In Britain, decisions of life and death are routinely considered by an institution called the National Institute for Health and Care Excellence, a body of experts that uses scientific evidence and data to evaluate whether medical interventions—operations, scans, drugs, therapies, or anything else—constitute “value for money” and should be made available via the National Health Service. If an intervention is deemed too expensive, even if it has some health benefits, such as prolonging life or easing pain, it will not be made available to the public, because that money can be better spent elsewhere. This is medical rationing by experts: finding the best way to distribute the finite pot of government money allocated for health care.

The reality, though, is brutal. To decide what is considered “value for money,” the institute uses formulas that measure the length and quality of life added by a medical intervention—“quality adjusted life years,” or QALYs. Each QALY is equal to one year of life in perfect health. Generally, the institute considers medical interventions costing £20,000 to £30,000, or about $25,000 to $38,000, per QALY gained to be cost-effective. Interventions costing more than that might not be sanctioned. In effect, then, the government has already placed a cost on life.

The problem, as Wood explains, is that resources are finite and burdened by competing demands. In dealing with COVID-19, the government can’t simply stop addressing everything else, like cancer, flooding, crime, or, of course, Brexit. And while debates that weigh economic considerations against people’s health are uncomfortable, all governments rely on economic growth to fund public spending. In other words, decisions about how to contend with the coronavirus must weigh the wider economic impact, because in the end, the economy will affect the government’s ability to keep people alive.

Over the next few months, the challenge for Johnson—and every other leader of a democratic country—is to convince the public that he is making reasonable, fair, and equitable decisions in the short term and striking the right balance among the country’s social, medical, and economic interests in the long term. The challenge is leadership.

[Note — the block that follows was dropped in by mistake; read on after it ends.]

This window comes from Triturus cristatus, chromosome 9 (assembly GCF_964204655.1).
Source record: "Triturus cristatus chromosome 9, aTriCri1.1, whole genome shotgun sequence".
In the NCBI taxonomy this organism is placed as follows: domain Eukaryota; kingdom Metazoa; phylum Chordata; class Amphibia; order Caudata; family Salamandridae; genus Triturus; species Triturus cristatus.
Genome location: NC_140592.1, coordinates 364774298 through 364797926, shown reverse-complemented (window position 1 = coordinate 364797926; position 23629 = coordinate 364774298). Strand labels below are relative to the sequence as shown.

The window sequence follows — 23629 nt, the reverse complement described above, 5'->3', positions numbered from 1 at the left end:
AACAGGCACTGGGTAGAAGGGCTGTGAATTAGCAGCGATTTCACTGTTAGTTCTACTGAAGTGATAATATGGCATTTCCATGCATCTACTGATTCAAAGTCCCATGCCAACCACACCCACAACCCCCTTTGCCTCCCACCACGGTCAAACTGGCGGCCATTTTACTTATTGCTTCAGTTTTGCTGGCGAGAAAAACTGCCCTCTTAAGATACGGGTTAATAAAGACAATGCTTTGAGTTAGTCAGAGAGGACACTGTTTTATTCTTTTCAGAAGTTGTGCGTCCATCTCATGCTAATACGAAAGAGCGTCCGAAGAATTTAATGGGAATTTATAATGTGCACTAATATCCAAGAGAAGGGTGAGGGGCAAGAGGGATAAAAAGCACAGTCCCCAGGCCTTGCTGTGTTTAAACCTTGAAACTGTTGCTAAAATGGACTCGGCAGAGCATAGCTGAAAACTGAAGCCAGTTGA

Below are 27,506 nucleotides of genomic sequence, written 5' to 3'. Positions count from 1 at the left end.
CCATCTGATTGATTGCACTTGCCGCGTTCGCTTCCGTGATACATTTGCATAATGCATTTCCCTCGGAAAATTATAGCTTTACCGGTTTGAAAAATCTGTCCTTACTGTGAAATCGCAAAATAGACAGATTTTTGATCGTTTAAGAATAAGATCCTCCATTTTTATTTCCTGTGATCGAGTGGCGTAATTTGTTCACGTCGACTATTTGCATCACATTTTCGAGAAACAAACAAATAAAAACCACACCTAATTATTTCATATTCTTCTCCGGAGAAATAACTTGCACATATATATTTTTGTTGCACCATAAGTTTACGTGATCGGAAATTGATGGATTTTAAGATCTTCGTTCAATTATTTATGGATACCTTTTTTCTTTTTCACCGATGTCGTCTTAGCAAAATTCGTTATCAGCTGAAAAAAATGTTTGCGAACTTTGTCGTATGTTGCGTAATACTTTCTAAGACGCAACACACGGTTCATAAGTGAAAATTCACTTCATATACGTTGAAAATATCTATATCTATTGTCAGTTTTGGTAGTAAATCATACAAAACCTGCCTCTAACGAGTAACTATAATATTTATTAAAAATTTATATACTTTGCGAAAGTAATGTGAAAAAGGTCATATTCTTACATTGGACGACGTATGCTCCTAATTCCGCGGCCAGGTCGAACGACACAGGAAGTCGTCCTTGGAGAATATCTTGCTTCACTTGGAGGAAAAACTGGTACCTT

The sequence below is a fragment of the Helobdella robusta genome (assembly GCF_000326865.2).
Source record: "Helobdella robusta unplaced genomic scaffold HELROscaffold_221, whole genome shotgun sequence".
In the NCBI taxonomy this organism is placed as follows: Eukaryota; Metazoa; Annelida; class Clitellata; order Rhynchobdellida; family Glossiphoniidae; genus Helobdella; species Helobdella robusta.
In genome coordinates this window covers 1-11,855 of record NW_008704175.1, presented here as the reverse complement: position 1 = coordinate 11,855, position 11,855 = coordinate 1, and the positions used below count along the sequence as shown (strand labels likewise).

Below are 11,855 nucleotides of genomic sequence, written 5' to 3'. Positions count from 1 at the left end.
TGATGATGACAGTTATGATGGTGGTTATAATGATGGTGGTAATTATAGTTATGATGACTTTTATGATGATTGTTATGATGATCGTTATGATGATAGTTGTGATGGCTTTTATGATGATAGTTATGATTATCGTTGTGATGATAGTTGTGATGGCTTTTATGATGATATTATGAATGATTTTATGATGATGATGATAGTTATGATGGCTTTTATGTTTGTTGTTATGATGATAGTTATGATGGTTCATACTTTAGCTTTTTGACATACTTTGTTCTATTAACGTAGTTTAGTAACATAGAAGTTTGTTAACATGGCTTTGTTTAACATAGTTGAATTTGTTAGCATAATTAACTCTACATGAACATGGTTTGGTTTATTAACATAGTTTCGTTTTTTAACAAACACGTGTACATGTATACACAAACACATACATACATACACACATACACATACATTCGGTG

Henry Kissinger once said that the difficulty of leadership is that, by design, all the easy decisions have already been made before they can reach the prime minister’s or president’s desk. The tough calls are all that’s left. “Real dilemmas are difficulties of the soul, provoking agonies,” he wrote. Many decisions faced by leaders are between two sets of evils; the skill is to pick the lesser.

The dilemma for Johnson is simple: How much time, money, and social upheaval should be spent saving lives from COVID-19? He will have to make this decision in the dark, weighing reasonable expectations of what will happen if he does or does not act in certain ways. He will be presented with scenarios that consider crime rates, drops in consumer spending, job cuts, tax losses, and strains on a health system dealing with other illnesses—as well as deaths from COVID-19.

Kissinger explained the dilemma of leadership: “The most difficult issues are those whose necessity you cannot prove when the decisions are made. You act on the basis of an assessment that in the nature of things is a guess, so that public opinion knows, usually, only when it is too late to act, when some catastrophe has become overwhelming.”

Johnson, then—and U.S. President Donald Trump and French President Emmanuel Macron and German Chancellor Angela Merkel—will be judged in hindsight for decisions taken without that privilege. Did he overreact or underreact? the public will ask. Did he calm a volatile situation or induce panic? Did he show leadership or reveal a lack of it? Is he up to the job? Faced with trying to ensure public confidence in his leadership, Johnson’s first reaction was to turn to experts. Those experts immediately threw the ball back to him.